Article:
Bulldozer Raj and the Constitutional Order: Why are the Constitutional Courts silent in the face of Punitive Demolitions?

Mar 01, 2024
By PUCL Bulletin Editorial Board

In the last 7 years and more, one of the  sadly distinguishing features of BJP-ruled states in India has been the ushering in of the `bulldozer raj’ – the use of the ubiquitous `JCB’ brand bulldozers to arbitrarily and lawlessly demolish houses and buildings of persons belonging to the minority – read Muslim – people. The demolitions started in UP soon after Yogi Adityanath took over as CM in March, 2017  with the targeting of the supposedly criminal mafia, but very quickly the strategy was used against people protesting against acts of majoritarian violence or against state policy. What started in UP was copied in other BJP ruled states including MP, Uttarakhand, Gujarat, Haryana,  Rajasthan and other states.

The pretext has always been that the houses or buildings demolished belonged to people named as accused for participating in cases of protests, demonstrations when stone throwing allegedly took place or rioting and vandalism allegedly took place. Sometimes the overt excuse were that the constructions didn’t have building approvals or permissions or were built on government land. In a number of cases, civil cases regarding the same buildings and houses were pending in courts.

The common factor in all the cases were that the demolitions were done in total – in fact in absolute violation of all laws. Despite the clear legal provision and stipulation that no demolition can be effected by the state machinery without completing the judicial and court process  and in violation of `due process of law’ – the state governments used their police power to first demolish so they present a fair accompli even if the matter was challenged in court.  So popular did these `illegal’ demolitions become as a weapon of state violence against minorities, that there was a race for terms carrying the chilling reminder of what bulldozers and demolitions mean for the minority community – `Bull dozer Baba’ and `Bulldozer Mama’!

The most deplorable aspect of the demolitions, which were publicly carried out and widely covered in the media, was the  silence from the constitutional courts. Barring a few exceptions, notable by the sparseness of such court interventions, the higher judiciary remained mute spectators as the `rule of law’ was brazenly violated with impunity by the various governments. When courts of law meant to enforce the `rule of law’ themselves remained complicit by their inaction, could ordinary citizens, and minority citizens dare to protest or oppose?

It is in this context that the latest incident of bulldozing happened in Haldwani on 8th February of 2024. The state government led by the Chief Minster Mr. Pushkar Dhami and  right-wing groups  has been upping the communal ante by vilifying Muslims as engaging in love jihad, Land Jihad, Vyapar Jihad, and now Mazaar Jihad. Maazar Jihad like all other jihads noted above are a figment of the right wing imagination. Mazaar Jihad spreads the canard that Muslims are ‘building mazaars or sacred mausoleums across the state to overshadow and overpower its Hindu identity’.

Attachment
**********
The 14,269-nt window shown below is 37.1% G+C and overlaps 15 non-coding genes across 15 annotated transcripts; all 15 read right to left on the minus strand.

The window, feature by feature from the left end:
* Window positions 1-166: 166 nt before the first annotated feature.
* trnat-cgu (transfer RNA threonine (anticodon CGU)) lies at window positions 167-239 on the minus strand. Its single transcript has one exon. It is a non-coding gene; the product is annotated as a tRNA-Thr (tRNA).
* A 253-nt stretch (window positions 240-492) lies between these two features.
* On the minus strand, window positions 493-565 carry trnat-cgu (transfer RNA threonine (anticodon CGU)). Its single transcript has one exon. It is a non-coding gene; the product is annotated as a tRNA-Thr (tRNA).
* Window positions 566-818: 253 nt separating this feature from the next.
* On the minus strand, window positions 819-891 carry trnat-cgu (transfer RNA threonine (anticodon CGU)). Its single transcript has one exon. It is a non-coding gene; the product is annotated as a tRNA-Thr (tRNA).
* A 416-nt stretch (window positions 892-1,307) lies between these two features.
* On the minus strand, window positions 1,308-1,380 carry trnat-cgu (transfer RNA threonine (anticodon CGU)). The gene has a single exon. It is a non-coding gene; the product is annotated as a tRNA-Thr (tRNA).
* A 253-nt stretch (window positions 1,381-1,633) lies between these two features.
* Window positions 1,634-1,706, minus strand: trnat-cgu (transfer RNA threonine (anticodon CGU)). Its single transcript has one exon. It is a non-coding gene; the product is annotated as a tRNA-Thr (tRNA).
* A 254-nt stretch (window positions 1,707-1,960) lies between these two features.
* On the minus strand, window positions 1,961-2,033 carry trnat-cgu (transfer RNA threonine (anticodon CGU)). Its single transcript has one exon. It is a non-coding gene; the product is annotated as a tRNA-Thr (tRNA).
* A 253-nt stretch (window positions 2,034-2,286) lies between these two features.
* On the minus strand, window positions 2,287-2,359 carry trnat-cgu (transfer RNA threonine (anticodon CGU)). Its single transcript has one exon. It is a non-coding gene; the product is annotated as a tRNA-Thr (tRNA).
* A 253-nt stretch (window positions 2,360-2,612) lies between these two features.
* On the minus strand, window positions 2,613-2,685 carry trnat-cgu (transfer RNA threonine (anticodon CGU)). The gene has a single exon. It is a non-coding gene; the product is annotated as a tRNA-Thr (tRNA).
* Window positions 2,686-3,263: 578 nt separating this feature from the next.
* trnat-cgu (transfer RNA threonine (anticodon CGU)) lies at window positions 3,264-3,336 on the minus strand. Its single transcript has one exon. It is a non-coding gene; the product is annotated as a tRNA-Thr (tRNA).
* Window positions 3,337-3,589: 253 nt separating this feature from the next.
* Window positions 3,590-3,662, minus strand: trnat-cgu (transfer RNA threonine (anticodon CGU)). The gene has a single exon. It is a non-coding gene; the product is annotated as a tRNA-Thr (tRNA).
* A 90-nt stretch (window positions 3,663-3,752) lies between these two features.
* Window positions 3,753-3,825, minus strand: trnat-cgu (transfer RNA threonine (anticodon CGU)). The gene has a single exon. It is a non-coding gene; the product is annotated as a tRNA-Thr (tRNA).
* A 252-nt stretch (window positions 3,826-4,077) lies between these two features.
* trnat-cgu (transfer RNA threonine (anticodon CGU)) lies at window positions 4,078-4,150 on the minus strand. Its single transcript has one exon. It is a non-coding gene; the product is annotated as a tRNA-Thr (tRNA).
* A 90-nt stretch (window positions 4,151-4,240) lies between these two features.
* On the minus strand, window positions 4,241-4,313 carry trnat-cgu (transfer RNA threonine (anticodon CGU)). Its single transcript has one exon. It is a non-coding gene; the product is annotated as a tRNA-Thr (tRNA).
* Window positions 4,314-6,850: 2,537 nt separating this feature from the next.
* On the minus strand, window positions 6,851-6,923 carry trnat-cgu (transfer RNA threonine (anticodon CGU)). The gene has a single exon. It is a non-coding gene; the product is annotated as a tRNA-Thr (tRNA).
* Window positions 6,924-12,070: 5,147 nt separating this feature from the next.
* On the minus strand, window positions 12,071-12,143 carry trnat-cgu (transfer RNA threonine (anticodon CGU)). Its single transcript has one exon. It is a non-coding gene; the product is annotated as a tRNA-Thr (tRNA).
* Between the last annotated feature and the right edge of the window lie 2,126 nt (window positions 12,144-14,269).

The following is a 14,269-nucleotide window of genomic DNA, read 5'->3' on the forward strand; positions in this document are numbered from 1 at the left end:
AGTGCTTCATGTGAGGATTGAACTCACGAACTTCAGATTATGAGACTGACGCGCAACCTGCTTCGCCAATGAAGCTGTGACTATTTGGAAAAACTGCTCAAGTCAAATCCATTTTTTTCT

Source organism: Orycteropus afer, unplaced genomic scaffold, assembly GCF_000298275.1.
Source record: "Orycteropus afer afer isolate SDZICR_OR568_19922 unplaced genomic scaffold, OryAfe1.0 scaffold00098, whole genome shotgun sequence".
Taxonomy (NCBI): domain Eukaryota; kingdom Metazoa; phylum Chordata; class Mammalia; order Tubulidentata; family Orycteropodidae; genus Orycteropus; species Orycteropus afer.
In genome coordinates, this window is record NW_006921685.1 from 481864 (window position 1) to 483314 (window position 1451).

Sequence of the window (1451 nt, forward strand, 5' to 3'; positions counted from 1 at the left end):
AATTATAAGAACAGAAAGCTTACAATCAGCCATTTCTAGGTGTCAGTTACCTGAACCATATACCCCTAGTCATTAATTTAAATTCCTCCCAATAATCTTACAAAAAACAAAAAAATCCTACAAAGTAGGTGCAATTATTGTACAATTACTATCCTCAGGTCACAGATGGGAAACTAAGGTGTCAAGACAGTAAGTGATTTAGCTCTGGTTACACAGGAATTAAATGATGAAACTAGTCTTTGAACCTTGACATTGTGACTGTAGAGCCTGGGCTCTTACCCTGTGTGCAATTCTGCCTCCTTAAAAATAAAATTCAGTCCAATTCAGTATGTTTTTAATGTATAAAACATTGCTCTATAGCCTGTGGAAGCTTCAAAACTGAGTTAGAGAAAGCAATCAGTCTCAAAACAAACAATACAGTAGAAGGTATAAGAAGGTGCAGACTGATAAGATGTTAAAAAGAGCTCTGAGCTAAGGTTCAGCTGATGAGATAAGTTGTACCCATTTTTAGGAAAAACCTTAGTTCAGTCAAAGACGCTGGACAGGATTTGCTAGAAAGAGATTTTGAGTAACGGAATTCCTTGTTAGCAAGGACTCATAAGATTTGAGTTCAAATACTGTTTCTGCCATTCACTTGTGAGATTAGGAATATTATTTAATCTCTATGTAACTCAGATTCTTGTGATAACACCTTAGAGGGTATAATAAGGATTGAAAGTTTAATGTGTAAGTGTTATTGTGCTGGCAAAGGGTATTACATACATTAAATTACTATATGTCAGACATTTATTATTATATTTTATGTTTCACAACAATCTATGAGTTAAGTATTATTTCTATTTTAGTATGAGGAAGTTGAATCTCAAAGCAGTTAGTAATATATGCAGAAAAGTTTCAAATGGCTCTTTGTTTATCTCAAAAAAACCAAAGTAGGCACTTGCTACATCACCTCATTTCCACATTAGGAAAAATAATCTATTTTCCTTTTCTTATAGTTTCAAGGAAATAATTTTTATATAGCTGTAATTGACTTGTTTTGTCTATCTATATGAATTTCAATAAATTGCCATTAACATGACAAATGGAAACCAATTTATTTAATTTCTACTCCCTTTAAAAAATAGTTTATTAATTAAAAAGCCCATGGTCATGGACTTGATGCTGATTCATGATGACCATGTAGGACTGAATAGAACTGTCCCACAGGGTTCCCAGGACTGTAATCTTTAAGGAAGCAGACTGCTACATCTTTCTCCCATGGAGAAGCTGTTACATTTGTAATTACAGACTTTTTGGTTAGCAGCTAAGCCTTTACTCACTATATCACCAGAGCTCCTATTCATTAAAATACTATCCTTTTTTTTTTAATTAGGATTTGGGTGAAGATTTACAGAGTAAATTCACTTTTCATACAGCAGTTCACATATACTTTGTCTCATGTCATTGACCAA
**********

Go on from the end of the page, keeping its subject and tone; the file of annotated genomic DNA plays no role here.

The Chief Minister is reported to have stated that, ‘they have demolished sometimes 1,000 mazaars, sometimes 3,000 mazaars.’  It is in the backdrop of this communal campaign that the incident in Haldwani is to be seen. In Haldwani, the issue  of the mosque being built on forest land and hence illegal was raised by the administration and in response the Muslim community members filed a petition in court challenging the state government’s contention that the mosque was built on forest land. In spite of the fact that the matter was before the  High Court, without warning on the evening of 08.02.2024 the officer of the Municipal office arrived with bulldozers and  demolished  the sealed Mosque and the Madrasa despite the matter being sub-judice.

This arbitrary and illegal state action of demolition when the matter was sub-judice angered the local community who gave vent to their anger and frustration  by throwing stones and burning of vehicles outside the police station.  In what has become the playbook of BJP governments, the slightest sign of resistance by the Muslim community to any attempt to marginalise them,  is visited by even more brutal force.

This violence was followed by the  heavy handed response of  police  firing which has resulted in six people being reportedly killed. Post that, police indiscriminately entered houses of Muslims in the surrounding area and arrested  hundreds of Muslim men who are  according to a fact finding report being arbitrarily detained and tortured.

What speaks of a discriminatory intent underlying state action is that Chief Minister Dhami travelled to Haldwani, after the violence and while he met police persons injured in the clash, he ignored the families of those who lost their lives in the police firing that followed the demolition. As a further psychic affront to the community, he announced that a police station would be built at the site of the demolished mosque. This move in particular, shows that the administration under Dhami has no interest in repairing relationships and promoting  fraternity which is the constitutional responsibility of the Chief Minister.